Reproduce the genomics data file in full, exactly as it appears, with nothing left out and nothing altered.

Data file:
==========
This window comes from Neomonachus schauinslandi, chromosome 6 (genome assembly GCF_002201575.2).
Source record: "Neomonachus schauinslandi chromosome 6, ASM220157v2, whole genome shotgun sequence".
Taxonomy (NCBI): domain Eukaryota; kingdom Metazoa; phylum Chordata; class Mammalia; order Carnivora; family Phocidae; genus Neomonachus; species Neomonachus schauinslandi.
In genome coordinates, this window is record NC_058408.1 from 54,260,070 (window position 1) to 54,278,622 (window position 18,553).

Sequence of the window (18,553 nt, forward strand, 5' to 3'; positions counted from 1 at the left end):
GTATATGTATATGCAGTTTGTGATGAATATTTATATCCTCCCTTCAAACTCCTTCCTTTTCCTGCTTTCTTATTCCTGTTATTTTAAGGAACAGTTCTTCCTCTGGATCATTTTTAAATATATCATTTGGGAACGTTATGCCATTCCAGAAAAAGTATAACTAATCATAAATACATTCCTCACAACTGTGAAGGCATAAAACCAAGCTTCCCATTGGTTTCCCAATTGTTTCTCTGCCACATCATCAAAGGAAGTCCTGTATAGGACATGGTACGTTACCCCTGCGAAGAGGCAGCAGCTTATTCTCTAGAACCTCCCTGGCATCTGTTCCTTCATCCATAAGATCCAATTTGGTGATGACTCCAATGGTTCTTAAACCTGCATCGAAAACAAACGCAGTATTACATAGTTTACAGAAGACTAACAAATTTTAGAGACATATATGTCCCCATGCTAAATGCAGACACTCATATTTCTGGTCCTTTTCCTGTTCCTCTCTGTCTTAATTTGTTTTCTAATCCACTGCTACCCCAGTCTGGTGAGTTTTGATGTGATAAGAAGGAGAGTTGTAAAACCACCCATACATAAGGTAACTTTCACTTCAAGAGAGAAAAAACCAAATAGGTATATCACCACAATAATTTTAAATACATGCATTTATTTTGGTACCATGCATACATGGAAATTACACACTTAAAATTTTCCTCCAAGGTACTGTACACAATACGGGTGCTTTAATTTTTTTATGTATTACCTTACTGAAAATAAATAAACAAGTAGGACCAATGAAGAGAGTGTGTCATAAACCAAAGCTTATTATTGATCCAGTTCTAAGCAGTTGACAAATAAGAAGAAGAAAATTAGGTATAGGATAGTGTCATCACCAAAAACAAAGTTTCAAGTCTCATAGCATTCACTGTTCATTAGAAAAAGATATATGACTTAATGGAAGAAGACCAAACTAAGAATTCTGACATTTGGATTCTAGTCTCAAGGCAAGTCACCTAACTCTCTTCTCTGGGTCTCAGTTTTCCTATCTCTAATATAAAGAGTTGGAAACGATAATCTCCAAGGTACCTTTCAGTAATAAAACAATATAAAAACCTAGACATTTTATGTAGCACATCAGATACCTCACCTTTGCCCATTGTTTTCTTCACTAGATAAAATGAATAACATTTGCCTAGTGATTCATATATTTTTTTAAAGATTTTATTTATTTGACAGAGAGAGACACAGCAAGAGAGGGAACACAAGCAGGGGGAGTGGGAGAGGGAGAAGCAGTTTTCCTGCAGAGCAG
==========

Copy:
This window comes from Neomonachus schauinslandi, chromosome 6 (genome assembly GCF_002201575.2).
Source record: "Neomonachus schauinslandi chromosome 6, ASM220157v2, whole genome shotgun sequence".
Taxonomy (NCBI): domain Eukaryota; kingdom Metazoa; phylum Chordata; class Mammalia; order Carnivora; family Phocidae; genus Neomonachus; species Neomonachus schauinslandi.
In genome coordinates, this window is record NC_058408.1 from 54,260,070 (window position 1) to 54,278,622 (window position 18,553).

Sequence of the window (18,553 nt, forward strand, 5' to 3'; positions counted from 1 at the left end):
GTATATGTATATGCAGTTTGTGATGAATATTTATATCCTCCCTTCAAACTCCTTCCTTTTCCTGCTTTCTTATTCCTGTTATTTTAAGGAACAGTTCTTCCTCTGGATCATTTTTAAATATATCATTTGGGAACGTTATGCCATTCCAGAAAAAGTATAACTAATCATAAATACATTCCTCACAACTGTGAAGGCATAAAACCAAGCTTCCCATTGGTTTCCCAATTGTTTCTCTGCCACATCATCAAAGGAAGTCCTGTATAGGACATGGTACGTTACCCCTGCGAAGAGGCAGCAGCTTATTCTCTAGAACCTCCCTGGCATCTGTTCCTTCATCCATAAGATCCAATTTGGTGATGACTCCAATGGTTCTTAAACCTGCATCGAAAACAAACGCAGTATTACATAGTTTACAGAAGACTAACAAATTTTAGAGACATATATGTCCCCATGCTAAATGCAGACACTCATATTTCTGGTCCTTTTCCTGTTCCTCTCTGTCTTAATTTGTTTTCTAATCCACTGCTACCCCAGTCTGGTGAGTTTTGATGTGATAAGAAGGAGAGTTGTAAAACCACCCATACATAAGGTAACTTTCACTTCAAGAGAGAAAAAACCAAATAGGTATATCACCACAATAATTTTAAATACATGCATTTATTTTGGTACCATGCATACATGGAAATTACACACTTAAAATTTTCCTCCAAGGTACTGTACACAATACGGGTGCTTTAATTTTTTTATGTATTACCTTACTGAAAATAAATAAACAAGTAGGACCAATGAAGAGAGTGTGTCATAAACCAAAGCTTATTATTGATCCAGTTCTAAGCAGTTGACAAATAAGAAGAAGAAAATTAGGTATAGGATAGTGTCATCACCAAAAACAAAGTTTCAAGTCTCATAGCATTCACTGTTCATTAGAAAAAGATATATGACTTAATGGAAGAAGACCAAACTAAGAATTCTGACATTTGGATTCTAGTCTCAAGGCAAGTCACCTAACTCTCTTCTCTGGGTCTCAGTTTTCCTATCTCTAATATAAAGAGTTGGAAACGATAATCTCCAAGGTACCTTTCAGTAATAAAACAATATAAAAACCTAGACATTTTATGTAGCACATCAGATACCTCACCTTTGCCCATTGTTTTCTTCACTAGATAAAATGAATAACATTTGCCTAGTGATTCATATATTTTTTTAAAGATTTTATTTATTTGACAGAGAGAGACACAGCAAGAGAGGGAACACAAGCAGGGGGAGTGGGAGAGGGAGAAGCAGTTTTCCTGCAGAGCAG